Guest Authors,  Tule Publishing

Author Spotlight: Anne McAllister’s Here with a New Release!

Congratulations to Latisha B, Kris Bock, and Dani Fleming–you each will receive an ebook copy of an ebook of A Cowboy’s Secret from Anne. And congrats to Kim Matlock, who is the winner of a $10 Amazon gift card. Anne will be in touch with all of you. Thanks for stopping by and thanks to everyone for your support!

Hey, my lovelies, I’m so pleased to welcome Anne McAllister back to the blog with her newest release and a fun, fun giveaway for y’all.

Years ago someone told Anne McAllister that the recipe for happiness was a good man, a big old house, a bunch of kids and dogs, and a job you loved that allows you to read.  And write.  She totally agrees.
Now, one good man, one big old house (since traded for a slightly smaller house. Look, no attic!) a bunch of kids (and even more grandkids) and dogs (and one bionic cat) and seventy books, she’s still reading.  And writing.  And happier than ever.
For over thirty plus years Anne has written long and short contemporary romances, single titles and series, novellas and a time-travel for Harlequin Mills & Boon and for Tule Publishing. She’s had two RITA-winning books and nine more RITA finalists as well as awards from Romantic Times and Midwest Fiction Writers. One of the joys of writing is that sometimes, when she can’t go back in person, she can go back in her mind and her heart and her books.

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Anne’s newest novel, A Cowboy’s Gift, released from Tule Publishing on November 17 and is available now! She is giving away three e-book copies of A Cowboy’s Secret or the back list book of your choice to three lucky commenters. One randomly drawn commenter will receive a $10 Amazon gift card. We’ll draw winners on Friday, December 2, at noon.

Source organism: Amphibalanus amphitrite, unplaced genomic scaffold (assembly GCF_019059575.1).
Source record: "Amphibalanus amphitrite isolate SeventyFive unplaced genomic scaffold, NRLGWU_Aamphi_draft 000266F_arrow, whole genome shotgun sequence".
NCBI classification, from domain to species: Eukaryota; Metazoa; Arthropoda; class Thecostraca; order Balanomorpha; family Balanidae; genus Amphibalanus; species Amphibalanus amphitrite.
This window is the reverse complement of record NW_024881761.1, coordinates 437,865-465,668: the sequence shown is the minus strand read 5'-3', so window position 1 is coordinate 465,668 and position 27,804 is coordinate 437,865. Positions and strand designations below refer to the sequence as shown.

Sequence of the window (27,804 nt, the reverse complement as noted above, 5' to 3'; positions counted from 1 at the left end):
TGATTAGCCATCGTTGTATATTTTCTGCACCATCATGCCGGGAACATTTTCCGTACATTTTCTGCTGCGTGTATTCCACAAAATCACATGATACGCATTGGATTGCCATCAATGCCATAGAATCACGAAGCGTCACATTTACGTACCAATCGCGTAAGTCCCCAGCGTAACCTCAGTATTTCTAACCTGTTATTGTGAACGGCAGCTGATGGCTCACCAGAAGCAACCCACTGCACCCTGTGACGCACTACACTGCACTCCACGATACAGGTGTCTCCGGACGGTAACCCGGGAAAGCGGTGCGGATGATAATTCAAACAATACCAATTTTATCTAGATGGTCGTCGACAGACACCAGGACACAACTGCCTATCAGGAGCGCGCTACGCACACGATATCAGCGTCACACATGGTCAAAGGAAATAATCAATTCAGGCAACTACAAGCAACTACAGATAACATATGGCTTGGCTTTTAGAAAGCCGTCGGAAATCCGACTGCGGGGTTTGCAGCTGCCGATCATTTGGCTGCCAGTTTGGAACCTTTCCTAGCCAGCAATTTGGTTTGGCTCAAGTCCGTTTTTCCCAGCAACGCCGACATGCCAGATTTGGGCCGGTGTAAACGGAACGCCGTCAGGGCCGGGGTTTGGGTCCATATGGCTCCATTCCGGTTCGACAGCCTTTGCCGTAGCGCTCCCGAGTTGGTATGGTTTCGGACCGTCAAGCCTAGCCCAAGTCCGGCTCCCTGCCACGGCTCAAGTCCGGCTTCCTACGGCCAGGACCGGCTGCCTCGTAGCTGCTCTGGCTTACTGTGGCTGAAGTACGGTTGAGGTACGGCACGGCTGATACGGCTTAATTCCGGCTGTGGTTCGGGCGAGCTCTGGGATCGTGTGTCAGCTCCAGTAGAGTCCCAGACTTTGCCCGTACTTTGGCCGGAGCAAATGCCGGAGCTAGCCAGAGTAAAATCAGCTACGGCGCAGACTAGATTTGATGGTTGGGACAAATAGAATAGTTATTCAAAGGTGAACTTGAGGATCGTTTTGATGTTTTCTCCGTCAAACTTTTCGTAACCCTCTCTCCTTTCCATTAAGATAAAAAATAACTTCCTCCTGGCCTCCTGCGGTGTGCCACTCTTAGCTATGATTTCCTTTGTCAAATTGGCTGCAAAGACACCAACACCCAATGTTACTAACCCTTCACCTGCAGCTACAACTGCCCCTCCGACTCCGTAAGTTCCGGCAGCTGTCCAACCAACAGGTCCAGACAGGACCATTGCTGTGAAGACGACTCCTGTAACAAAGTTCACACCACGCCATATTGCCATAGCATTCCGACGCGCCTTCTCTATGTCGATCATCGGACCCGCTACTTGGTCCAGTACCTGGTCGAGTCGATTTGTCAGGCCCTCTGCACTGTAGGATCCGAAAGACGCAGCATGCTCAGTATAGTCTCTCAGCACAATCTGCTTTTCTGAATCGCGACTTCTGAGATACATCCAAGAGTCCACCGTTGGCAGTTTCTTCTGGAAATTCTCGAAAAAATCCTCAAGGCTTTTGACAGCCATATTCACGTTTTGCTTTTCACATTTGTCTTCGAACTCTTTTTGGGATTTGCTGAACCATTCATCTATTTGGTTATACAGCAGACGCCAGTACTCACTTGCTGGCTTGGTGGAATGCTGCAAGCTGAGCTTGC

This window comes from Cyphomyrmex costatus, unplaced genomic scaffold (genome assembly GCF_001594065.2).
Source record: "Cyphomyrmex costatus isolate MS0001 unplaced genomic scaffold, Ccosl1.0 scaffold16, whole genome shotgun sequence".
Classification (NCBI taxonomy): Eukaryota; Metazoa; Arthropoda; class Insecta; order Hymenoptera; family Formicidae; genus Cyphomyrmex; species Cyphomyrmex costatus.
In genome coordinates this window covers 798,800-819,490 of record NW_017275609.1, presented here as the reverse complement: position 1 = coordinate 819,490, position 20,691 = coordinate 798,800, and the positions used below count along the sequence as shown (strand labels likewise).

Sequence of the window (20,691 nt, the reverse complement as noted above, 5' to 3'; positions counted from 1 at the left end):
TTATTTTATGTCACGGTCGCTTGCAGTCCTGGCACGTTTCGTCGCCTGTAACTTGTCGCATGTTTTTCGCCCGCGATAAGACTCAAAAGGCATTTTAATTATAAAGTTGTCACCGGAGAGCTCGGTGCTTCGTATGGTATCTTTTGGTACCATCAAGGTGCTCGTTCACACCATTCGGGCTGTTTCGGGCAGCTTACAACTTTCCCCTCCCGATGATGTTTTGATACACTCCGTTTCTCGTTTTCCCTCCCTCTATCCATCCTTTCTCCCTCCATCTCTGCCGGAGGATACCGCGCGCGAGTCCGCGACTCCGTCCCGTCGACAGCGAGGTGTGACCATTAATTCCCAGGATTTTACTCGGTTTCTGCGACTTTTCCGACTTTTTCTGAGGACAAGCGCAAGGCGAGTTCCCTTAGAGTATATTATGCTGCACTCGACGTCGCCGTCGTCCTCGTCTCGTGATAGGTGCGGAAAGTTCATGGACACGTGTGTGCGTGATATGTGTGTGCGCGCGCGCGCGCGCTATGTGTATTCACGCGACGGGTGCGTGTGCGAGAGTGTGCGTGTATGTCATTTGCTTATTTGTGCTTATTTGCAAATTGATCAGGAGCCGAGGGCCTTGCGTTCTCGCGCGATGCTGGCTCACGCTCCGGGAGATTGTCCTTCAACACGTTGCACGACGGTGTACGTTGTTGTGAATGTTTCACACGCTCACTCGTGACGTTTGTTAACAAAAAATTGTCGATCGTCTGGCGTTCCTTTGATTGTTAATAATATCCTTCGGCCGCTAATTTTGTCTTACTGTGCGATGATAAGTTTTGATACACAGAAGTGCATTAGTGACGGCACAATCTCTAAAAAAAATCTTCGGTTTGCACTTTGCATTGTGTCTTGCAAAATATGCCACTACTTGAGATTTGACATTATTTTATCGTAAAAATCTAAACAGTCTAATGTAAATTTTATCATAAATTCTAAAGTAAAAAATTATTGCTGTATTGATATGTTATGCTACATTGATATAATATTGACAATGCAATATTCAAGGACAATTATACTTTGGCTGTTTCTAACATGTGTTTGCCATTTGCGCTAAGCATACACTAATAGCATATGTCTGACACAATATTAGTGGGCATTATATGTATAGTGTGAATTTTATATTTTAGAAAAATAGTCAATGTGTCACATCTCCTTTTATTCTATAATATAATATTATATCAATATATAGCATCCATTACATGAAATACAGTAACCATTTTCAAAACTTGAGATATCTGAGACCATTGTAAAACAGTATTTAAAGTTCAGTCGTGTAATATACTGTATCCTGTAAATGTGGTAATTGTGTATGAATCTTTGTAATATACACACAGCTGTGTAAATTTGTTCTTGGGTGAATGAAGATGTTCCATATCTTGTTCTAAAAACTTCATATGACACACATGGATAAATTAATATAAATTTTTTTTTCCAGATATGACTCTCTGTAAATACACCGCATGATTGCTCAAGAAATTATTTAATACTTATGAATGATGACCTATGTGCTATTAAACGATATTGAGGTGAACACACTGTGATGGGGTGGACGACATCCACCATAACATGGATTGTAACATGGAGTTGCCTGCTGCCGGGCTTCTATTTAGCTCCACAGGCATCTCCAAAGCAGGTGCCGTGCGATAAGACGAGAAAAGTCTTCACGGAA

Ann, take it away…

First, I’d like to say thank you so much to Nan for inviting me to be here today.  Because I’m usually bad at getting everything together, I began putting things she needed into a draft email almost two weeks ago.  I had it all there but this letter over a week ago – and I was feeling very pleased – only to get up on the Sunday before Thanksgiving and have my computer screen say, “There is no hard drive installed.”

Well, there was a hard drive, but the computer couldn’t find it – and never did find it.  Suffice to say, the following days were a bit fraught.  But a week later I have a computer again, I have all my files back (thank you, techie guys at Staples) and life will go on.

Life does that.  You start out with a plan, and then the unexpected happens, and you adjust. Or you don’t – which is worse.

Whatever I was going to write last week went right out of my head.  My brain was like an ice dam. Stuck.    But I didn’t celebrate the holidays alone, so I called each of my four kids and asked them what they remembered about Christmases growing up so I could share some McAllister family memories with you.